Located northwest of Grant Park (established in 1835 on the Lake Michigan shoreline), the five-acre Lurie Garden is a component of the 25-acre Millennium Park, created when the City of Chicago acquired land from the Illinois Central Railroad in 1997. Sited atop a subterranean parking garage, the garden lies between the Jay Pritzker Pavilion (a 4,000 seat bandshell designed by Frank O. Gehry & Associates, completed in 2005) and the Modern Wing at the Chicago Art Institute (designed by Renzo Piano Building Workshop, completed in 2009 ). The garden was designed by Gustafson Guthrie Nichol, plantsman Piet Oudolf, local landscape architects Terry Guen Design Associates, with lighting designed by Robert Israel and Schuler & Cook.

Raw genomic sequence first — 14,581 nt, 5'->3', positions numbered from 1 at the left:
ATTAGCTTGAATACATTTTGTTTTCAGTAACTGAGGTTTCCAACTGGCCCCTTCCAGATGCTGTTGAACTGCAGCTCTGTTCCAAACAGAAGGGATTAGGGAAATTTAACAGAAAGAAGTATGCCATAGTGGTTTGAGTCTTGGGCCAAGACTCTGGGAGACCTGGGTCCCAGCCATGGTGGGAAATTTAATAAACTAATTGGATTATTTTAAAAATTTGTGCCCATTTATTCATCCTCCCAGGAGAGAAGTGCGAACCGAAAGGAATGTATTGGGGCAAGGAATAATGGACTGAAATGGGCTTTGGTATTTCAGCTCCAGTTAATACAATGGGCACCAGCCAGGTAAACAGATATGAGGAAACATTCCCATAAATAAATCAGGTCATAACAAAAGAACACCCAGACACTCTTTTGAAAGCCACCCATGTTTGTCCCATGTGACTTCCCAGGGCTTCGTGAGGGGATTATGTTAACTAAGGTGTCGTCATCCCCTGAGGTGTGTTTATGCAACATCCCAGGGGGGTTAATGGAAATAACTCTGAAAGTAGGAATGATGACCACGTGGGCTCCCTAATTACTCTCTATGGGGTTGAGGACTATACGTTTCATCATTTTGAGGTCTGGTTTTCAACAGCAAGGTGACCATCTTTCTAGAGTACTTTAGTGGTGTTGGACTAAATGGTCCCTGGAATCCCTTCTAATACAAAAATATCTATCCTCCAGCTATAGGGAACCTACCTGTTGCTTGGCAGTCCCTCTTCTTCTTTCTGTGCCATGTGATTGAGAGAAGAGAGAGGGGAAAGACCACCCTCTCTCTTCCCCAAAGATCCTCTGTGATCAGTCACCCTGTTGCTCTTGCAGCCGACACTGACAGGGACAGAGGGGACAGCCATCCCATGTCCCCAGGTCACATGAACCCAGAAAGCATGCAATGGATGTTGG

Flanked on the north and west by a fifteen-foot-tall hedge, the garden comprises two distinct rooms bisected by a wooden boardwalk that floats atop a canal-like water feature. To the west of the boardwalk, dynamic sweeps of perennials create a constantly evolving palette of colors and textures, representing the Midwestern prairie. To the east, inspired by immersive marsh ecologies, a raised section comprises masses of subtly toned groundcover, shrubs, and trees (including black locust, redbud, and cherries). Breaking from the structural massing found throughout the garden, the southern sections of both rooms are loosely planted with mixed meadow perennials. Several axial paths provide circulation throughout the gardens; limestone and granite are used for retaining walls, steps, and curbs. In 2008, the Lurie Garden received the Award of Excellence from the American Society of Landscape Architects.